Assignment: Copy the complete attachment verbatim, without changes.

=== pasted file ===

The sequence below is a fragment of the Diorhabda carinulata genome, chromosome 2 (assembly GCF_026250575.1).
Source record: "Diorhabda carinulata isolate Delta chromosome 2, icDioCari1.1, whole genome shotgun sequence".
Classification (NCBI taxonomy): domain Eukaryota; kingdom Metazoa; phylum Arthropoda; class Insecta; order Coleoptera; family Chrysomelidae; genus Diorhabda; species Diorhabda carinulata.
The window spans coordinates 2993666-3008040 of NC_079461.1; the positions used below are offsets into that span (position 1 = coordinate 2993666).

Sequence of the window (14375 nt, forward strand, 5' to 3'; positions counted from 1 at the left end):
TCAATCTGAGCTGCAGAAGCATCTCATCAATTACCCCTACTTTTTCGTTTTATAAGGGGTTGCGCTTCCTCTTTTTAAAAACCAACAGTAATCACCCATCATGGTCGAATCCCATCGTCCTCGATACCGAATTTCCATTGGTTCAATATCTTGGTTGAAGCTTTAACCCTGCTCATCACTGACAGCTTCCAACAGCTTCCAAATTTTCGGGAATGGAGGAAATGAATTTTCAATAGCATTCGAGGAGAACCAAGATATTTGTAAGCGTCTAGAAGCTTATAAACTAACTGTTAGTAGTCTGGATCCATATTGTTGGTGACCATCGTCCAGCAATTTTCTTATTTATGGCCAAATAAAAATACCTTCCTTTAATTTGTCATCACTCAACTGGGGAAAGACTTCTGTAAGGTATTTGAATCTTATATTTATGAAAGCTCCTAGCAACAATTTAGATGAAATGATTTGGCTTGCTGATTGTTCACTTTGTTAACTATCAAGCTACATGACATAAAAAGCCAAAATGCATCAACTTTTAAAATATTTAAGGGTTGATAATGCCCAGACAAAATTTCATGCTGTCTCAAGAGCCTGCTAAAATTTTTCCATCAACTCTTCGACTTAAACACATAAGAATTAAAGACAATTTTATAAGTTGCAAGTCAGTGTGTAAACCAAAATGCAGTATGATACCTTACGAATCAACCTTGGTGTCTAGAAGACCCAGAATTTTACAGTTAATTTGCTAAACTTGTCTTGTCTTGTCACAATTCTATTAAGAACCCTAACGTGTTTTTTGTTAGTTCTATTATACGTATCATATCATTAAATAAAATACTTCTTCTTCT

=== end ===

The sequence below is a fragment of the Diorhabda carinulata genome, chromosome 2 (assembly GCF_026250575.1).
Source record: "Diorhabda carinulata isolate Delta chromosome 2, icDioCari1.1, whole genome shotgun sequence".
Classification (NCBI taxonomy): domain Eukaryota; kingdom Metazoa; phylum Arthropoda; class Insecta; order Coleoptera; family Chrysomelidae; genus Diorhabda; species Diorhabda carinulata.
The window spans coordinates 2993666-3008040 of NC_079461.1; the positions used below are offsets into that span (position 1 = coordinate 2993666).

Sequence of the window (14375 nt, forward strand, 5' to 3'; positions counted from 1 at the left end):
TCAATCTGAGCTGCAGAAGCATCTCATCAATTACCCCTACTTTTTCGTTTTATAAGGGGTTGCGCTTCCTCTTTTTAAAAACCAACAGTAATCACCCATCATGGTCGAATCCCATCGTCCTCGATACCGAATTTCCATTGGTTCAATATCTTGGTTGAAGCTTTAACCCTGCTCATCACTGACAGCTTCCAACAGCTTCCAAATTTTCGGGAATGGAGGAAATGAATTTTCAATAGCATTCGAGGAGAACCAAGATATTTGTAAGCGTCTAGAAGCTTATAAACTAACTGTTAGTAGTCTGGATCCATATTGTTGGTGACCATCGTCCAGCAATTTTCTTATTTATGGCCAAATAAAAATACCTTCCTTTAATTTGTCATCACTCAACTGGGGAAAGACTTCTGTAAGGTATTTGAATCTTATATTTATGAAAGCTCCTAGCAACAATTTAGATGAAATGATTTGGCTTGCTGATTGTTCACTTTGTTAACTATCAAGCTACATGACATAAAAAGCCAAAATGCATCAACTTTTAAAATATTTAAGGGTTGATAATGCCCAGACAAAATTTCATGCTGTCTCAAGAGCCTGCTAAAATTTTTCCATCAACTCTTCGACTTAAACACATAAGAATTAAAGACAATTTTATAAGTTGCAAGTCAGTGTGTAAACCAAAATGCAGTATGATACCTTACGAATCAACCTTGGTGTCTAGAAGACCCAGAATTTTACAGTTAATTTGCTAAACTTGTCTTGTCTTGTCACAATTCTATTAAGAACCCTAACGTGTTTTTTGTTAGTTCTATTATACGTATCATATCATTAAATAAAATACTTCTTCTTCT